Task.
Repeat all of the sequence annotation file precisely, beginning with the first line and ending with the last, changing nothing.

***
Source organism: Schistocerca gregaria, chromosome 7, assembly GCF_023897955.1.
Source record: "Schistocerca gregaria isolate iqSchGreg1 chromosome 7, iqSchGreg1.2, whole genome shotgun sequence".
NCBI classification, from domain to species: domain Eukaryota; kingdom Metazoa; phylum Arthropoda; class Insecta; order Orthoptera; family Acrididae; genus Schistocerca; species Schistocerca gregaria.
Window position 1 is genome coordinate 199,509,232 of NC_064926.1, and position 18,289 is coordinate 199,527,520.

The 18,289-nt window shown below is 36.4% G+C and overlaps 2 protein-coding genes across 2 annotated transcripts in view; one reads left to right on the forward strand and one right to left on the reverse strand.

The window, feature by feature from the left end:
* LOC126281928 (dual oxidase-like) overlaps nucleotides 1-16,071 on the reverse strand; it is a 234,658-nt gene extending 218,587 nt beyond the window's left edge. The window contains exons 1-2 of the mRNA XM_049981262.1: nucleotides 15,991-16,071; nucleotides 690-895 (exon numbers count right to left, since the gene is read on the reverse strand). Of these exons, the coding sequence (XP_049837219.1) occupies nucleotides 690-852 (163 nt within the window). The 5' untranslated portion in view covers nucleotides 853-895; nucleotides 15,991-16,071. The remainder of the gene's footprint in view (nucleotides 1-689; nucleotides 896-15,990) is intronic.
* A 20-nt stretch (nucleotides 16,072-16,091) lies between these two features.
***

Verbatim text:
Source organism: Schistocerca gregaria, chromosome 7, assembly GCF_023897955.1.
Source record: "Schistocerca gregaria isolate iqSchGreg1 chromosome 7, iqSchGreg1.2, whole genome shotgun sequence".
NCBI classification, from domain to species: domain Eukaryota; kingdom Metazoa; phylum Arthropoda; class Insecta; order Orthoptera; family Acrididae; genus Schistocerca; species Schistocerca gregaria.
Window position 1 is genome coordinate 199,509,232 of NC_064926.1, and position 18,289 is coordinate 199,527,520.

The 18,289-nt window shown below is 36.4% G+C and overlaps 2 protein-coding genes across 2 annotated transcripts in view; one reads left to right on the forward strand and one right to left on the reverse strand.

The window, feature by feature from the left end:
* LOC126281928 (dual oxidase-like) overlaps nucleotides 1-16,071 on the reverse strand; it is a 234,658-nt gene extending 218,587 nt beyond the window's left edge. The window contains exons 1-2 of the mRNA XM_049981262.1: nucleotides 15,991-16,071; nucleotides 690-895 (exon numbers count right to left, since the gene is read on the reverse strand). Of these exons, the coding sequence (XP_049837219.1) occupies nucleotides 690-852 (163 nt within the window). The 5' untranslated portion in view covers nucleotides 853-895; nucleotides 15,991-16,071. The remainder of the gene's footprint in view (nucleotides 1-689; nucleotides 896-15,990) is intronic.
* A 20-nt stretch (nucleotides 16,072-16,091) lies between these two features.